Nearly a year ago in Albuquerque, New Mexico, Tera Chavez, a 26-year-old mother of two, was found in the marital home—dead with a single gunshot wound to her face. A blood-stained suicide note was present, but, according to investigators, it was not written by Tera.
The weapon found at the scene—a service revolver issued to her husband, Albuquerque Police Department (APD) Officer Levi Chavez.
Initially, Tera's death was ruled a suicide. Several months later, that ruling was changed to Homicide.
In August of this year, lawyers for the family hired attorney Brad Hall and filed a lawsuit against the police department for tampering with a crime scene, destroying evidence, and for interfering with another department's investigation out of their jurisdiction. According to the lawsuit, officers flushed evidence down the toilet, removed blood-stained bedding, and tore out specific sections of the mattress where Tera's body had been discovered.
Why would nine officers from a different county care about this particular crime scene? . . .
They have reason to be concerned. Numerous APD officers were allegedly involved in an insurance fraud scheme. Somehow Tera was brought into the scheme by her husband Levi Chavez in a plot to rip off insurance companies. Because Tera refused to go along with her husband's "blue buddies" she was a liability to the nine officers.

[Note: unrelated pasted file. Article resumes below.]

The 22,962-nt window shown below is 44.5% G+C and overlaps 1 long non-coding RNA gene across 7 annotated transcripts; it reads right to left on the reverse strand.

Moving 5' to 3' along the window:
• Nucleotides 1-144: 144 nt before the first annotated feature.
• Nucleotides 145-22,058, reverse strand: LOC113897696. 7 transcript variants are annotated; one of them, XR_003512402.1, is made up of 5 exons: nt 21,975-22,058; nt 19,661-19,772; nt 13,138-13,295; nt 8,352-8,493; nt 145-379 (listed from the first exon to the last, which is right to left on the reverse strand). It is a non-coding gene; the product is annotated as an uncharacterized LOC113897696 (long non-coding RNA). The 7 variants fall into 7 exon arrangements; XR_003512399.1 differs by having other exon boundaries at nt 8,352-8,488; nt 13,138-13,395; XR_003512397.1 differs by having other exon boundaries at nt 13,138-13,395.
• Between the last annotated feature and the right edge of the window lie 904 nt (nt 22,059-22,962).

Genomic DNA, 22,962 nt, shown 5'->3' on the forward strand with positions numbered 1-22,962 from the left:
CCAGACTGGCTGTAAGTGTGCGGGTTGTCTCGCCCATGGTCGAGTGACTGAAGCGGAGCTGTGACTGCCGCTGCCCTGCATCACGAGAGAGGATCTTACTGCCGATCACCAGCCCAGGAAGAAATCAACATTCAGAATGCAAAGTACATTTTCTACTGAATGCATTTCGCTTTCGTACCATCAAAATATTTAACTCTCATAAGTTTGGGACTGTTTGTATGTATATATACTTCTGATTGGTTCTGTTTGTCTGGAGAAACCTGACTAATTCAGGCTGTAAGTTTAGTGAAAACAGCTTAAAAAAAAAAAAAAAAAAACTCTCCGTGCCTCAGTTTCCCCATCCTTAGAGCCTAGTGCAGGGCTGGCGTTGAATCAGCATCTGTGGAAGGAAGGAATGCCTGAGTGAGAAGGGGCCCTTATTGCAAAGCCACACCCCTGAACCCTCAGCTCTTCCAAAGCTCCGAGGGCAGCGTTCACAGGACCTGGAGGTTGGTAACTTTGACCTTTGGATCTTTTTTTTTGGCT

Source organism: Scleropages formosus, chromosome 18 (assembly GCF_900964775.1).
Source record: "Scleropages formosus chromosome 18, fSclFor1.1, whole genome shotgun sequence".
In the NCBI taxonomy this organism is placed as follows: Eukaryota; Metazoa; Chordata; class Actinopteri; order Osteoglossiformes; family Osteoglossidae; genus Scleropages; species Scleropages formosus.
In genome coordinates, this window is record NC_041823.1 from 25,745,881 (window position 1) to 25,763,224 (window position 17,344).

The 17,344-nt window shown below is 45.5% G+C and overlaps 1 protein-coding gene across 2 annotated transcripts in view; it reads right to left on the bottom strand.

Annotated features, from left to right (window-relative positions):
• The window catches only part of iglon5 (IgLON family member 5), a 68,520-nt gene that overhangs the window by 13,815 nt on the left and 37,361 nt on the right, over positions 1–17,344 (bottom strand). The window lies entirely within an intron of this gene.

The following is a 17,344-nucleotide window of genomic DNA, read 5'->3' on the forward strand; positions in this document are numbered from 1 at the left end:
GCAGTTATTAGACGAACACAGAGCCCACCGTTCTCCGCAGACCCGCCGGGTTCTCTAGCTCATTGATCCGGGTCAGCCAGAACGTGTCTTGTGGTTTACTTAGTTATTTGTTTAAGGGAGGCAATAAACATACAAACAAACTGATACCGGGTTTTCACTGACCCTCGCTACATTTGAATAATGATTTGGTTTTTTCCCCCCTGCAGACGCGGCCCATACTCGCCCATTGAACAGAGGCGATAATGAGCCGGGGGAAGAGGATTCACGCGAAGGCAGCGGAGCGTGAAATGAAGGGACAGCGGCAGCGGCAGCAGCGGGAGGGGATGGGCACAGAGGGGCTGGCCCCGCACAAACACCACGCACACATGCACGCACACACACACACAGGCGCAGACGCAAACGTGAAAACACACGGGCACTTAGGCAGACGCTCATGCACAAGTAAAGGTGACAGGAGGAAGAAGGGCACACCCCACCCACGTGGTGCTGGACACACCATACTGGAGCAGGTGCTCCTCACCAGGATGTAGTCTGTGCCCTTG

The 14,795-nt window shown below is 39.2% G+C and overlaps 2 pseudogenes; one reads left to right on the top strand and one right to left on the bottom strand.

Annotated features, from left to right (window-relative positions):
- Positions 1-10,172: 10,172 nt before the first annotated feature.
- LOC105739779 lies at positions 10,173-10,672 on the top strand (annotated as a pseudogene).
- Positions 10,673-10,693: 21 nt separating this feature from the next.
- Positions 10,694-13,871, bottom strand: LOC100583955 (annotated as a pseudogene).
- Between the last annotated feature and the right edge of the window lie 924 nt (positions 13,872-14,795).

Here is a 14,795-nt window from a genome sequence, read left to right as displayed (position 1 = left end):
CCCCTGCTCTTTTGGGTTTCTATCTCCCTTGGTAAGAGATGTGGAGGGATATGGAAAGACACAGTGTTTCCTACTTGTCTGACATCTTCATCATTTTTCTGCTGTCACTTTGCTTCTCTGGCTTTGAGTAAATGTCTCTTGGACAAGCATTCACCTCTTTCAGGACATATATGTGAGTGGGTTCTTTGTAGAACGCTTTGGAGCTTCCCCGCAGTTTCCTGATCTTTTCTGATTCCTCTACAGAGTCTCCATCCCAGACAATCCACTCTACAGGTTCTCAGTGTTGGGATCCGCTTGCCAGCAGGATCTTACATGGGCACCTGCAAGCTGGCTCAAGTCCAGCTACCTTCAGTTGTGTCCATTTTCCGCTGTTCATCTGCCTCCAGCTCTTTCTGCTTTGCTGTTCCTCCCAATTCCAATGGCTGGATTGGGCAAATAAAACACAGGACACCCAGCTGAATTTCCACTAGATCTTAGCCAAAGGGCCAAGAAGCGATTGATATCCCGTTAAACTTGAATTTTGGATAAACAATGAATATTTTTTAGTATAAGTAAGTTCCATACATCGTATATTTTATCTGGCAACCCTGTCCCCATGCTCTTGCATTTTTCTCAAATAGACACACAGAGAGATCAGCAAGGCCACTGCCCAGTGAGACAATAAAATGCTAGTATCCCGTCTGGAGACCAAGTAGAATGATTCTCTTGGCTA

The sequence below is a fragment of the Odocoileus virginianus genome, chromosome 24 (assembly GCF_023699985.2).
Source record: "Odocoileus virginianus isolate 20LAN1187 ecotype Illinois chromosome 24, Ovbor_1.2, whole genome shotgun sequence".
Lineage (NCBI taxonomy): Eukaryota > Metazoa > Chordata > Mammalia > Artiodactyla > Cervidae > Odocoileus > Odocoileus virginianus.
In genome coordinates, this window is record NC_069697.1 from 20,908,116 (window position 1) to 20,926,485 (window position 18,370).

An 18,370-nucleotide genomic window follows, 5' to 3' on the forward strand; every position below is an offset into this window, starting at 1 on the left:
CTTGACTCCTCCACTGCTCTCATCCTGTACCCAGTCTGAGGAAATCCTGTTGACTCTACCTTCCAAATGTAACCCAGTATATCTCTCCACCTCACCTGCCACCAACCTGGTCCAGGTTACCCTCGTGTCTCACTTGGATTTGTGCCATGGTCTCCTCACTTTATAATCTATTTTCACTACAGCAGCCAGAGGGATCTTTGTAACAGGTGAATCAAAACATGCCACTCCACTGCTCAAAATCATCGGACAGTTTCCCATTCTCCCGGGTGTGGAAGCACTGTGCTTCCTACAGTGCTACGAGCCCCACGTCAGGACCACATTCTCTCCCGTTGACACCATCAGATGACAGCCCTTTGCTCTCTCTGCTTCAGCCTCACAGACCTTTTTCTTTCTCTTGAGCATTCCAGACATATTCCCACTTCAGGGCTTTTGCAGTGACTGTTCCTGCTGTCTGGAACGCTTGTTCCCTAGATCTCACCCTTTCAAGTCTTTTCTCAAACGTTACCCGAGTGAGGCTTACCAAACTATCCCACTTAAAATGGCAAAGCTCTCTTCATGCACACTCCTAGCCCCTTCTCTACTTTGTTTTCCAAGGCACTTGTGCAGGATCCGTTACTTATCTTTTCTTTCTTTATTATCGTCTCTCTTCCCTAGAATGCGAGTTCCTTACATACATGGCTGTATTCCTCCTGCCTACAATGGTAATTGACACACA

Just three days prior to Tera'a mysterious death, she contacted investigators from the State informing them of the insurance fraud scam. According to family members, her husband Levi Chavez was livid.
It should also be no surprise that Tera Chavez told friends and family members that "if something happens to me it was no accident, Levi is responsible."
Levi Chavez also painted a picture to co-workers, family, and friends that Tera was depressed and he was worried she could hurt herself. The same orchestra is playing the familiar "abuser" song. With a few too many sour, blood-stained notes.
Women involved in a "Violent Blue" relationship ending in their deaths have been denied justice: Natalie Wagner, Milwaukee WI; Valarie Fiorenza, Saugus, MA; and Melanies McCraken, Albuquerque, NM. The families of these women—who were either dating or married to someone in law enforcement when their lives were cut short—fought to see those responsible behind bars and were unsuccessful.
Breaking the code and holding those responsible is a long journey.
But I am confident justice will prevail in the death of Tera Chavez. (State of New Mexico_Tera_Chavez_Lawsuit_8-1802998.docx)Tweet